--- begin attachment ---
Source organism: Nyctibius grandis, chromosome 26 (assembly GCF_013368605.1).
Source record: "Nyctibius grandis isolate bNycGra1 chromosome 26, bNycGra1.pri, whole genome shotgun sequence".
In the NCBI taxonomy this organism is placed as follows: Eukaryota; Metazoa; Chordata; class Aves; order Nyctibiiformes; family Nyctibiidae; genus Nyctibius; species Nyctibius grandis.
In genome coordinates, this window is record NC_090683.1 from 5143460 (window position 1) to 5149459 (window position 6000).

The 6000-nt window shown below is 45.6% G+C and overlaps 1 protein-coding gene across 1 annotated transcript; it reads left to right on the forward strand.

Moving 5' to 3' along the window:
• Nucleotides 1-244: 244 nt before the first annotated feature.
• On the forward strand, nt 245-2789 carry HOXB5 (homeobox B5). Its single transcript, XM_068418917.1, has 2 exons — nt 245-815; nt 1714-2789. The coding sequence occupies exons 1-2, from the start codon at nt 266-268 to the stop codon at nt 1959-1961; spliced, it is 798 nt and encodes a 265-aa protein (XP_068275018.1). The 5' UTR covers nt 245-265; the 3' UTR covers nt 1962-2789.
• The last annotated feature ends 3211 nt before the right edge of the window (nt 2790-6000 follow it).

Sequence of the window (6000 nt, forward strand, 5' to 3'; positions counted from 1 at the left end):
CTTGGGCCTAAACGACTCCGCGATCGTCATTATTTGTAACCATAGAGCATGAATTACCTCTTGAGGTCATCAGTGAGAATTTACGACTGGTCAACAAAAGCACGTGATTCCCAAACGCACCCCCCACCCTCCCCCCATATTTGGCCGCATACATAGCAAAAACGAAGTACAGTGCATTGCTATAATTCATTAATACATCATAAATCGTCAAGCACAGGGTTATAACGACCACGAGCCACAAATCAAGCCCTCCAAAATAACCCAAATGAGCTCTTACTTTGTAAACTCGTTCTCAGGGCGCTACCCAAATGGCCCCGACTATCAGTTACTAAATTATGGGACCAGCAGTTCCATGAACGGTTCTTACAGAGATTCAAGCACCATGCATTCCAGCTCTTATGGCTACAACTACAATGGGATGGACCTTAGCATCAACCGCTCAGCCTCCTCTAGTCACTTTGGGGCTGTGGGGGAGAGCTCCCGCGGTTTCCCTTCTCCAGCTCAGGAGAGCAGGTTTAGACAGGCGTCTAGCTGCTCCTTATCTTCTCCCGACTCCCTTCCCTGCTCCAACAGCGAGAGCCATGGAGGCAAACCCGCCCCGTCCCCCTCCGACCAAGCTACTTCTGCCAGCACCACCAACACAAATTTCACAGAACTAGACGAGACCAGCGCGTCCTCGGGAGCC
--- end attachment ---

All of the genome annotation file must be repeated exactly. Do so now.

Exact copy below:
Source organism: Nyctibius grandis, chromosome 26 (assembly GCF_013368605.1).
Source record: "Nyctibius grandis isolate bNycGra1 chromosome 26, bNycGra1.pri, whole genome shotgun sequence".
In the NCBI taxonomy this organism is placed as follows: Eukaryota; Metazoa; Chordata; class Aves; order Nyctibiiformes; family Nyctibiidae; genus Nyctibius; species Nyctibius grandis.
In genome coordinates, this window is record NC_090683.1 from 5143460 (window position 1) to 5149459 (window position 6000).

The 6000-nt window shown below is 45.6% G+C and overlaps 1 protein-coding gene across 1 annotated transcript; it reads left to right on the forward strand.

Moving 5' to 3' along the window:
• Nucleotides 1-244: 244 nt before the first annotated feature.
• On the forward strand, nt 245-2789 carry HOXB5 (homeobox B5). Its single transcript, XM_068418917.1, has 2 exons — nt 245-815; nt 1714-2789. The coding sequence occupies exons 1-2, from the start codon at nt 266-268 to the stop codon at nt 1959-1961; spliced, it is 798 nt and encodes a 265-aa protein (XP_068275018.1). The 5' UTR covers nt 245-265; the 3' UTR covers nt 1962-2789.
• The last annotated feature ends 3211 nt before the right edge of the window (nt 2790-6000 follow it).

Sequence of the window (6000 nt, forward strand, 5' to 3'; positions counted from 1 at the left end):
CTTGGGCCTAAACGACTCCGCGATCGTCATTATTTGTAACCATAGAGCATGAATTACCTCTTGAGGTCATCAGTGAGAATTTACGACTGGTCAACAAAAGCACGTGATTCCCAAACGCACCCCCCACCCTCCCCCCATATTTGGCCGCATACATAGCAAAAACGAAGTACAGTGCATTGCTATAATTCATTAATACATCATAAATCGTCAAGCACAGGGTTATAACGACCACGAGCCACAAATCAAGCCCTCCAAAATAACCCAAATGAGCTCTTACTTTGTAAACTCGTTCTCAGGGCGCTACCCAAATGGCCCCGACTATCAGTTACTAAATTATGGGACCAGCAGTTCCATGAACGGTTCTTACAGAGATTCAAGCACCATGCATTCCAGCTCTTATGGCTACAACTACAATGGGATGGACCTTAGCATCAACCGCTCAGCCTCCTCTAGTCACTTTGGGGCTGTGGGGGAGAGCTCCCGCGGTTTCCCTTCTCCAGCTCAGGAGAGCAGGTTTAGACAGGCGTCTAGCTGCTCCTTATCTTCTCCCGACTCCCTTCCCTGCTCCAACAGCGAGAGCCATGGAGGCAAACCCGCCCCGTCCCCCTCCGACCAAGCTACTTCTGCCAGCACCACCAACACAAATTTCACAGAACTAGACGAGACCAGCGCGTCCTCGGGAGCC